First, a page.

Incubation at approximately physiological conditions of amino acids, peptides, and proteins with 1-(2-chloroethyl)-3-cyclohexyl-1-nitrosourea or cyclohexyl isocyanate resulted in carbamoylation of the α-amino groups of amino acids, the terminal amino groups of peptides and proteins, and the ε-amino groups of lysine moieties. Carbamoylation of the α-amino groups and the terminal amino groups occurred as readily as, or more readily than, the carbamoylation of the ε-amino groups.

Carbamoylation of the amino groups of amino acids or peptides by 1,3-bis(2-chloroethyl)-1-nitrosourea or 1-(2-chloroethyl)-3-cyclohexyl-1-nitrosourea altered the electrophoretic mobility of those compounds. Cyclization of (2-chloroethylcarbamoyl)-amino groups to form (2-oxazolin-2-yl)amino groups occurred at room temperature, and the resulting oxazolinyl compounds migrated electrophoretically similarly to the parent compounds. Since such cyclization did not occur with cyclohexylcarbamoylamino groups, treatment of amino acids, peptides, or proteins with 1,3-bis(2-chloroethyl)-1-nitrosourea might result in less permanent alteration of the respective charges on the resulting products than would treatment with 1-(2-chloroethyl)-3-cyclohexyl-1-nitrosourea or other nitrosoureas lacking a 2-chloroethyl group on N-3. The relevance of these differences in charge to differences in physiological effects is not presently known.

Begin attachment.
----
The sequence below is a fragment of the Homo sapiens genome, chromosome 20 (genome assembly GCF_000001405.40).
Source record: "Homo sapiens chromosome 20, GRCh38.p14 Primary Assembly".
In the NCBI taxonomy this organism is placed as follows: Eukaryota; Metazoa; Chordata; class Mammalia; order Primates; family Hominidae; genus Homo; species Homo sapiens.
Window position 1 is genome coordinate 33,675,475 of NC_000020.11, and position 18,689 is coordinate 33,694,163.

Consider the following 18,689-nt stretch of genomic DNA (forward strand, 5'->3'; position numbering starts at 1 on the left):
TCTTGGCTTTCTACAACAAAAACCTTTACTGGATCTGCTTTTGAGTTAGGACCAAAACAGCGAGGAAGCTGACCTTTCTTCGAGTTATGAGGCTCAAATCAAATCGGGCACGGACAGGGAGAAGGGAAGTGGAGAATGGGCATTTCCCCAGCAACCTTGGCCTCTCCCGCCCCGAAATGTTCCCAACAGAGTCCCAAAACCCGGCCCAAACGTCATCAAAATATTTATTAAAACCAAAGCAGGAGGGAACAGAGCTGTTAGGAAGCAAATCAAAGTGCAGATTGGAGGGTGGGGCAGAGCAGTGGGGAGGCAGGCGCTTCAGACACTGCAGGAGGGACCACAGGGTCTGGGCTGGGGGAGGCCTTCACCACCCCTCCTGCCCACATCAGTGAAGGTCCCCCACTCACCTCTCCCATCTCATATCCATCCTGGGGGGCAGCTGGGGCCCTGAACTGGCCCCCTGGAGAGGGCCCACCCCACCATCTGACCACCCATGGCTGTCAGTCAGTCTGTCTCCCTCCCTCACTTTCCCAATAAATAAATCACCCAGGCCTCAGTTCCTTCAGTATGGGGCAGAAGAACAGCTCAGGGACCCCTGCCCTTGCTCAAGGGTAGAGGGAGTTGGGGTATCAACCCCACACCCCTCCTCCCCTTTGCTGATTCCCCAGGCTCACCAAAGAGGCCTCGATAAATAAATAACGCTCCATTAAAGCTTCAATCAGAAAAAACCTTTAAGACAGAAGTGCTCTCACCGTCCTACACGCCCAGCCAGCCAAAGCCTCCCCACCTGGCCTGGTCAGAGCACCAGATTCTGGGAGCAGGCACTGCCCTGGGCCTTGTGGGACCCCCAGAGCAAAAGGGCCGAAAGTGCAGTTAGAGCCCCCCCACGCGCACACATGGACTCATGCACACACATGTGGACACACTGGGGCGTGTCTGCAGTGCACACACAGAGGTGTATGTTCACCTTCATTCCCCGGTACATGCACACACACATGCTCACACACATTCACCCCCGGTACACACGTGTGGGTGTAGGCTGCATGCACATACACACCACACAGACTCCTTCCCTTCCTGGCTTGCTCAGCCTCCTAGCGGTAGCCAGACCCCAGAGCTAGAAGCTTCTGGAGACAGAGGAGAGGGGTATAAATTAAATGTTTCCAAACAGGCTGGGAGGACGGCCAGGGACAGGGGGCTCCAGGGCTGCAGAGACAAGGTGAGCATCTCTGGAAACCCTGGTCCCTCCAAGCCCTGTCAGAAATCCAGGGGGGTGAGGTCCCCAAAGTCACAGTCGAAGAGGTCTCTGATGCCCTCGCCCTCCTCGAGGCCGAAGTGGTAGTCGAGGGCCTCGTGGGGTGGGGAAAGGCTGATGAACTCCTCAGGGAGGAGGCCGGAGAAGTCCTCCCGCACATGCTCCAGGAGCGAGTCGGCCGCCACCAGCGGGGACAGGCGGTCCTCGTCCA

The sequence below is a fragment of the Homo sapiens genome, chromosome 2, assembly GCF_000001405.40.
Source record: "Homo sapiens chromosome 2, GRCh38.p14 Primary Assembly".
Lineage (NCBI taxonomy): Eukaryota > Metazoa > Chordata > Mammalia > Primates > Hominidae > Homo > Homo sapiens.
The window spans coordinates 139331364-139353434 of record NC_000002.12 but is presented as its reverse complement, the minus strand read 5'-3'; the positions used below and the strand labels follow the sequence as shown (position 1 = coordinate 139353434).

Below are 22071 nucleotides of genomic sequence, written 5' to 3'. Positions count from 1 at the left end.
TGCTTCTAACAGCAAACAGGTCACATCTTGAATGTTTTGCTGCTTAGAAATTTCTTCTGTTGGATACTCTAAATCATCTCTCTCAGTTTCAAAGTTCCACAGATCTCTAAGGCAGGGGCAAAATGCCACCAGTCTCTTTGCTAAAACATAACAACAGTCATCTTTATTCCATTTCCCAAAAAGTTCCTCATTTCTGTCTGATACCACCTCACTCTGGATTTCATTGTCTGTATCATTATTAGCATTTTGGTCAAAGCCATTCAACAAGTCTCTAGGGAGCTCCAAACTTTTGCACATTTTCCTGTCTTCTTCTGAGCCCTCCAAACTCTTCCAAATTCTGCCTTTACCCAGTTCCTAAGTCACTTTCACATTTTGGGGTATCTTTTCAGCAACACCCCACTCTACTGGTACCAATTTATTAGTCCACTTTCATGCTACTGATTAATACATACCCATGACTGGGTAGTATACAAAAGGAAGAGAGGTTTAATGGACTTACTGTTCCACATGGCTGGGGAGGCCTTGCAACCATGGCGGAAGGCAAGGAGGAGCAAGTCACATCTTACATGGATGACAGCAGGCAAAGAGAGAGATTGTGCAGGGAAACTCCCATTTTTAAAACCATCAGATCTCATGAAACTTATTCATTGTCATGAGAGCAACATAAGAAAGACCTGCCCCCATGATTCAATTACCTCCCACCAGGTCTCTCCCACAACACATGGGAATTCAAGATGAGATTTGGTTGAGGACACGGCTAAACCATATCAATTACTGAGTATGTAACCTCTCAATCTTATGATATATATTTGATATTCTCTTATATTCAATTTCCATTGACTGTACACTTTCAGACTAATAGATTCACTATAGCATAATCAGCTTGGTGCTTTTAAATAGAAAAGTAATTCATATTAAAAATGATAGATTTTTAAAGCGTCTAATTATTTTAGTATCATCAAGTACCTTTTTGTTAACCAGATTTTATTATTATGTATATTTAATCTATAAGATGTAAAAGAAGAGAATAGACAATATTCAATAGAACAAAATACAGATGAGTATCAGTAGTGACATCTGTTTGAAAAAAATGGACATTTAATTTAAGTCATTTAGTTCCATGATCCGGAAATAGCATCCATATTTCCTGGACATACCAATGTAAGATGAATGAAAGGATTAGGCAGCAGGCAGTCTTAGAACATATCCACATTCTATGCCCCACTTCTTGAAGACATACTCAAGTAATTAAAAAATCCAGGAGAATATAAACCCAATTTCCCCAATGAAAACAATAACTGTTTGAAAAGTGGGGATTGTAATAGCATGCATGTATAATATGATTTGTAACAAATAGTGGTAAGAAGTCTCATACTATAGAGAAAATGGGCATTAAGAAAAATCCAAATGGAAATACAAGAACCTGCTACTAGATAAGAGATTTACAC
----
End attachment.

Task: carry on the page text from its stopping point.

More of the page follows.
Although the present study does not establish a definite relationship between carbamoylation of any specific protein and the physiological effects of nitrosoureas, it does reinforce and expand the existing evidence that carbamoylation of proteins is a process that must be considered in efforts to explain the physiological effects of these agents, and it points to terminal amino groups of proteins as possible primary sites of carbamoylation.


This work was performed under Contracts NO1-CM-60029 and NO1-CM-43784, Division of Cancer Treatment, National Cancer Institute, NIH, Department of Health, Education and Welfare.

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